Who cares if Keynes was right or wrong?

Posted in Society at 15:04 by RjZ

I almost never read anything this particular bit of business spam piles in my inbox, but the title intrigued me. A religious guy, talking about product, design and the economy says “I blame religion?” Had to check that out. His point, it turns out, is that we have to do something more than just throw money at the economic problems we’re facing. I would argue that nobody said that was all we would do, it’s just the first thing the government is doing.

My big question isn’t the faith that things we’ll get better, but the denial that economic crisis we’re facing is just a bubble bursting. People generally assume this crisis isn’t natural, painful, fluctuation, but rather something that needs to be fixed to get us back where we were. Meanwhile future generations will suffer taxation without representation. It’s great for me; I’ll get the benefit of an administration trying to fix this economic downturn at the expense of the future. But what if efficacy of Keynesian economics isn’t really the question, but rather that there is nothing to fix at all?

Isn’t it possible that, despite the gnashing of teeth, inflamed house prices and unsupportably cheap credit were never really sustainable and that, once yet another bubble burst, we’re being returned to where we belong in the first place? Many will suggest that this could be avoided with sufficient regulation. Perhaps, but it’s just as likely the bubble would have burst somewhere else instead. After all, that’s essentially how things looked in Japan a decade earlier. We learned from their failures and didn’t make those mistakes; we made new ones of our own.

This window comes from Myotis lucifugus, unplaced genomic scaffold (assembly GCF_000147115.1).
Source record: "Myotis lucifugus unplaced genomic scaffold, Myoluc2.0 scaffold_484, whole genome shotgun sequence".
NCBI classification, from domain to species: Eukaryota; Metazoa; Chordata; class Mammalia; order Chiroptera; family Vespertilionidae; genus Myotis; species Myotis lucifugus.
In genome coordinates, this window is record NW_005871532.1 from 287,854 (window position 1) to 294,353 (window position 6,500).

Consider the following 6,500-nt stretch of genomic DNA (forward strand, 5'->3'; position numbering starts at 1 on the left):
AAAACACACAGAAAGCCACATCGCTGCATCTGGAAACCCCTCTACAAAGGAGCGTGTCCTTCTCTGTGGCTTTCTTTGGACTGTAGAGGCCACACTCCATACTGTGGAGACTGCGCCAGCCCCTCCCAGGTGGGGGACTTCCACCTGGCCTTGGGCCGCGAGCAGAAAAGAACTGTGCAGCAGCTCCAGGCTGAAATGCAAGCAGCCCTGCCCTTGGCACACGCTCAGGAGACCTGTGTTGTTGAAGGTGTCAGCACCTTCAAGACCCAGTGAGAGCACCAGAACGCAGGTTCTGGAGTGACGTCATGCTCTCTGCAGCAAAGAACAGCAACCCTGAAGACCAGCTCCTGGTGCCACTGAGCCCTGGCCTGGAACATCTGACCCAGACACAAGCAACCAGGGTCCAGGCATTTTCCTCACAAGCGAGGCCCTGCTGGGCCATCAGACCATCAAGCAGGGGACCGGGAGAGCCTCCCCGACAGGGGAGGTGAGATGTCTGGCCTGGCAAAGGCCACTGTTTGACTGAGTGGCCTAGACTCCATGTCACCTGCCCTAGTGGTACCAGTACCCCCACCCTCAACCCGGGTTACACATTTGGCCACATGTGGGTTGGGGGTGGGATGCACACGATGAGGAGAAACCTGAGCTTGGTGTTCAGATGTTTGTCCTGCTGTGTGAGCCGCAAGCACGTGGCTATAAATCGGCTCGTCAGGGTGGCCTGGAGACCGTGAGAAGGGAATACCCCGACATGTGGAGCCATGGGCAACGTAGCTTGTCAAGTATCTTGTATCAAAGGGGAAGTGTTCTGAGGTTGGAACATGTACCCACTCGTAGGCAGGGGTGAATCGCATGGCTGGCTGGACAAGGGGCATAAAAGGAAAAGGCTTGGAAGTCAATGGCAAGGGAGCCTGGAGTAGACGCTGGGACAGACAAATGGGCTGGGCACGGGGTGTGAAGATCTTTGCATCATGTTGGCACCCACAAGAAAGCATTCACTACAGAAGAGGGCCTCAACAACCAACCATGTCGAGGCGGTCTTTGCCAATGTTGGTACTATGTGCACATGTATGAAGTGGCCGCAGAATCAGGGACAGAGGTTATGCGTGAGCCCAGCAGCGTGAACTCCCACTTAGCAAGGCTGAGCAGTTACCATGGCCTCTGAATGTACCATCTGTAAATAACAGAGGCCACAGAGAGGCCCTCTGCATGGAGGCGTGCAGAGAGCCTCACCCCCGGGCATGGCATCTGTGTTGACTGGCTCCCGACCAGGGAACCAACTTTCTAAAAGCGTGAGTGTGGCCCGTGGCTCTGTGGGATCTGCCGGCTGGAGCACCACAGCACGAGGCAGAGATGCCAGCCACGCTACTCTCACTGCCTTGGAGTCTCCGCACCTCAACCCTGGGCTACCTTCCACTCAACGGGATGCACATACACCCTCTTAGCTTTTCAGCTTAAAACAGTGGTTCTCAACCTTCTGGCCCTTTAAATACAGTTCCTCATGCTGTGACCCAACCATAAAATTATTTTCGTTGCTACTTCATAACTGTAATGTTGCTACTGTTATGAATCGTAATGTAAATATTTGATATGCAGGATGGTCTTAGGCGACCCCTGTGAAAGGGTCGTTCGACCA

I didn’t buy a house I couldn’t afford, and I will basically be screwed when it’s value drops 15% like houses are doing around the nation. But we’re not even sure if all of the stimulus package efforts will even have the intended results although it’s certain future generations will pay and pay for it.

An option that no one seems willing to discuss is that we shouldn’t necessarily be doing much at all about this crash. If it’s real and normal for our capitalist system to suffer some variation, then we’ll have to accept that ups and downs are painful for some, and sometimes for many. Is the correct strategy to try to avoid these ups and downs? The only sure result from this plan is that we reward individual success but to socialize failure and mismanagement.

So many complain about government gridlock that it’s not surprising that government only feels effective when it’s doing something: right or wrong. Should we be surprised that no one will stand up and admit that maybe this really was just a burst bubble?

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